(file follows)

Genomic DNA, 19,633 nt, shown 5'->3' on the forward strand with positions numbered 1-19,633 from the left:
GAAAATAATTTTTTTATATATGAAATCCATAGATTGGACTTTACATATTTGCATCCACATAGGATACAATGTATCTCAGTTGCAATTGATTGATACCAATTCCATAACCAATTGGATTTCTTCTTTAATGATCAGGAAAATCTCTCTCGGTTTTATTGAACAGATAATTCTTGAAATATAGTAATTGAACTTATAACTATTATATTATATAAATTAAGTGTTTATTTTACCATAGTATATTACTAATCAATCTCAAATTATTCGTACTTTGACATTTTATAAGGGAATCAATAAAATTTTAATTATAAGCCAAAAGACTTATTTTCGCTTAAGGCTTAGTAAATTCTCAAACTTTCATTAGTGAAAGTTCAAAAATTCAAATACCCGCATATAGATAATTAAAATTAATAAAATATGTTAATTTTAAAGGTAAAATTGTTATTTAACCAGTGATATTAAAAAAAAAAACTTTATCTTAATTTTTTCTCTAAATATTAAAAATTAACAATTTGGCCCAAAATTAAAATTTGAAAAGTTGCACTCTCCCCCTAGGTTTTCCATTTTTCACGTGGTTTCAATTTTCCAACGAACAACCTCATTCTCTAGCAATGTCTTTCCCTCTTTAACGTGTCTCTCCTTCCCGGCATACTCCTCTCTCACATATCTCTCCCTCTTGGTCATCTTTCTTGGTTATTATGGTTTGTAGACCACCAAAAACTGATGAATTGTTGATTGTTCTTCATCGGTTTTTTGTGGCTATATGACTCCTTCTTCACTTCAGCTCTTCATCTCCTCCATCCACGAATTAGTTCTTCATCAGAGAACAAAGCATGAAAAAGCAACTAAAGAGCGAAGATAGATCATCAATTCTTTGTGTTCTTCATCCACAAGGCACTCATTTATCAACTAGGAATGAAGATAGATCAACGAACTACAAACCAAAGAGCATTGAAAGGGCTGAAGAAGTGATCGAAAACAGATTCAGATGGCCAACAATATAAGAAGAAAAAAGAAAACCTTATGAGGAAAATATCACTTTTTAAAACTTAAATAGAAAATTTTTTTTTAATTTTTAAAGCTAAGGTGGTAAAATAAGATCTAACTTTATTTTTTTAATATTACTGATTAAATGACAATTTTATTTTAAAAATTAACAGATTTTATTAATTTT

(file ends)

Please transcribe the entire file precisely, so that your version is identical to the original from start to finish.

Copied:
Genomic DNA, 19,633 nt, shown 5'->3' on the forward strand with positions numbered 1-19,633 from the left:
GAAAATAATTTTTTTATATATGAAATCCATAGATTGGACTTTACATATTTGCATCCACATAGGATACAATGTATCTCAGTTGCAATTGATTGATACCAATTCCATAACCAATTGGATTTCTTCTTTAATGATCAGGAAAATCTCTCTCGGTTTTATTGAACAGATAATTCTTGAAATATAGTAATTGAACTTATAACTATTATATTATATAAATTAAGTGTTTATTTTACCATAGTATATTACTAATCAATCTCAAATTATTCGTACTTTGACATTTTATAAGGGAATCAATAAAATTTTAATTATAAGCCAAAAGACTTATTTTCGCTTAAGGCTTAGTAAATTCTCAAACTTTCATTAGTGAAAGTTCAAAAATTCAAATACCCGCATATAGATAATTAAAATTAATAAAATATGTTAATTTTAAAGGTAAAATTGTTATTTAACCAGTGATATTAAAAAAAAAAACTTTATCTTAATTTTTTCTCTAAATATTAAAAATTAACAATTTGGCCCAAAATTAAAATTTGAAAAGTTGCACTCTCCCCCTAGGTTTTCCATTTTTCACGTGGTTTCAATTTTCCAACGAACAACCTCATTCTCTAGCAATGTCTTTCCCTCTTTAACGTGTCTCTCCTTCCCGGCATACTCCTCTCTCACATATCTCTCCCTCTTGGTCATCTTTCTTGGTTATTATGGTTTGTAGACCACCAAAAACTGATGAATTGTTGATTGTTCTTCATCGGTTTTTTGTGGCTATATGACTCCTTCTTCACTTCAGCTCTTCATCTCCTCCATCCACGAATTAGTTCTTCATCAGAGAACAAAGCATGAAAAAGCAACTAAAGAGCGAAGATAGATCATCAATTCTTTGTGTTCTTCATCCACAAGGCACTCATTTATCAACTAGGAATGAAGATAGATCAACGAACTACAAACCAAAGAGCATTGAAAGGGCTGAAGAAGTGATCGAAAACAGATTCAGATGGCCAACAATATAAGAAGAAAAAAGAAAACCTTATGAGGAAAATATCACTTTTTAAAACTTAAATAGAAAATTTTTTTTTAATTTTTAAAGCTAAGGTGGTAAAATAAGATCTAACTTTATTTTTTTAATATTACTGATTAAATGACAATTTTATTTTAAAAATTAACAGATTTTATTAATTTT